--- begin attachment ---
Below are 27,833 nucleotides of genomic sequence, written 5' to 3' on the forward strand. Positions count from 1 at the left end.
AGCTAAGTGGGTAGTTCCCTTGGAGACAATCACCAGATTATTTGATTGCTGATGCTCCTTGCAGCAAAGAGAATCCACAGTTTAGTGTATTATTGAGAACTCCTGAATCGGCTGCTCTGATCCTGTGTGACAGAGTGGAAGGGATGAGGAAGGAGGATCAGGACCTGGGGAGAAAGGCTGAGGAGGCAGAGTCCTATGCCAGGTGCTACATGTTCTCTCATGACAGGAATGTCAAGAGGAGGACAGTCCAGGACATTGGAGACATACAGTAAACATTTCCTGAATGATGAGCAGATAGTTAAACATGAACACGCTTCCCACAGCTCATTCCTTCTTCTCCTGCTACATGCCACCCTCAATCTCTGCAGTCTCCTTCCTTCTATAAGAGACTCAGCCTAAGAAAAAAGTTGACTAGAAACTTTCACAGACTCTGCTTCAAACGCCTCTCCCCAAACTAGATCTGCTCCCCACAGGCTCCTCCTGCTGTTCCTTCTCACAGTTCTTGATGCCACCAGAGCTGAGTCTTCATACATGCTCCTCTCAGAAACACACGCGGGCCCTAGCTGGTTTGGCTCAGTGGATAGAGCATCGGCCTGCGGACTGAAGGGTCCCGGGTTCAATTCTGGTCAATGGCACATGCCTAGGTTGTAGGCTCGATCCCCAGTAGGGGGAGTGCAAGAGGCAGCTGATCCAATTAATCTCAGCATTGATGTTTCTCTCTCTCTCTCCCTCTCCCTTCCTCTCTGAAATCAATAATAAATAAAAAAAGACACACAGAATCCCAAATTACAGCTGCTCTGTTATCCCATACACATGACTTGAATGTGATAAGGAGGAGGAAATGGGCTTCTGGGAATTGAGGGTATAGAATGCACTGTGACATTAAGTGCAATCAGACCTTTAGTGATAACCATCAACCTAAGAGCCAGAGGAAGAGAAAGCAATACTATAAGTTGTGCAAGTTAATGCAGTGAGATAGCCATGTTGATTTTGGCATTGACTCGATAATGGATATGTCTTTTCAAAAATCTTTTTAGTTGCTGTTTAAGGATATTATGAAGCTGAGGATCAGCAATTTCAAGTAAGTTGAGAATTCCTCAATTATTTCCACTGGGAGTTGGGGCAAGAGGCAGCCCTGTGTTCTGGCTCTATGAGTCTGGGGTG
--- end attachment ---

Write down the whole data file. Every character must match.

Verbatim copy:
Below are 27,833 nucleotides of genomic sequence, written 5' to 3' on the forward strand. Positions count from 1 at the left end.
AGCTAAGTGGGTAGTTCCCTTGGAGACAATCACCAGATTATTTGATTGCTGATGCTCCTTGCAGCAAAGAGAATCCACAGTTTAGTGTATTATTGAGAACTCCTGAATCGGCTGCTCTGATCCTGTGTGACAGAGTGGAAGGGATGAGGAAGGAGGATCAGGACCTGGGGAGAAAGGCTGAGGAGGCAGAGTCCTATGCCAGGTGCTACATGTTCTCTCATGACAGGAATGTCAAGAGGAGGACAGTCCAGGACATTGGAGACATACAGTAAACATTTCCTGAATGATGAGCAGATAGTTAAACATGAACACGCTTCCCACAGCTCATTCCTTCTTCTCCTGCTACATGCCACCCTCAATCTCTGCAGTCTCCTTCCTTCTATAAGAGACTCAGCCTAAGAAAAAAGTTGACTAGAAACTTTCACAGACTCTGCTTCAAACGCCTCTCCCCAAACTAGATCTGCTCCCCACAGGCTCCTCCTGCTGTTCCTTCTCACAGTTCTTGATGCCACCAGAGCTGAGTCTTCATACATGCTCCTCTCAGAAACACACGCGGGCCCTAGCTGGTTTGGCTCAGTGGATAGAGCATCGGCCTGCGGACTGAAGGGTCCCGGGTTCAATTCTGGTCAATGGCACATGCCTAGGTTGTAGGCTCGATCCCCAGTAGGGGGAGTGCAAGAGGCAGCTGATCCAATTAATCTCAGCATTGATGTTTCTCTCTCTCTCTCCCTCTCCCTTCCTCTCTGAAATCAATAATAAATAAAAAAAGACACACAGAATCCCAAATTACAGCTGCTCTGTTATCCCATACACATGACTTGAATGTGATAAGGAGGAGGAAATGGGCTTCTGGGAATTGAGGGTATAGAATGCACTGTGACATTAAGTGCAATCAGACCTTTAGTGATAACCATCAACCTAAGAGCCAGAGGAAGAGAAAGCAATACTATAAGTTGTGCAAGTTAATGCAGTGAGATAGCCATGTTGATTTTGGCATTGACTCGATAATGGATATGTCTTTTCAAAAATCTTTTTAGTTGCTGTTTAAGGATATTATGAAGCTGAGGATCAGCAATTTCAAGTAAGTTGAGAATTCCTCAATTATTTCCACTGGGAGTTGGGGCAAGAGGCAGCCCTGTGTTCTGGCTCTATGAGTCTGGGGTG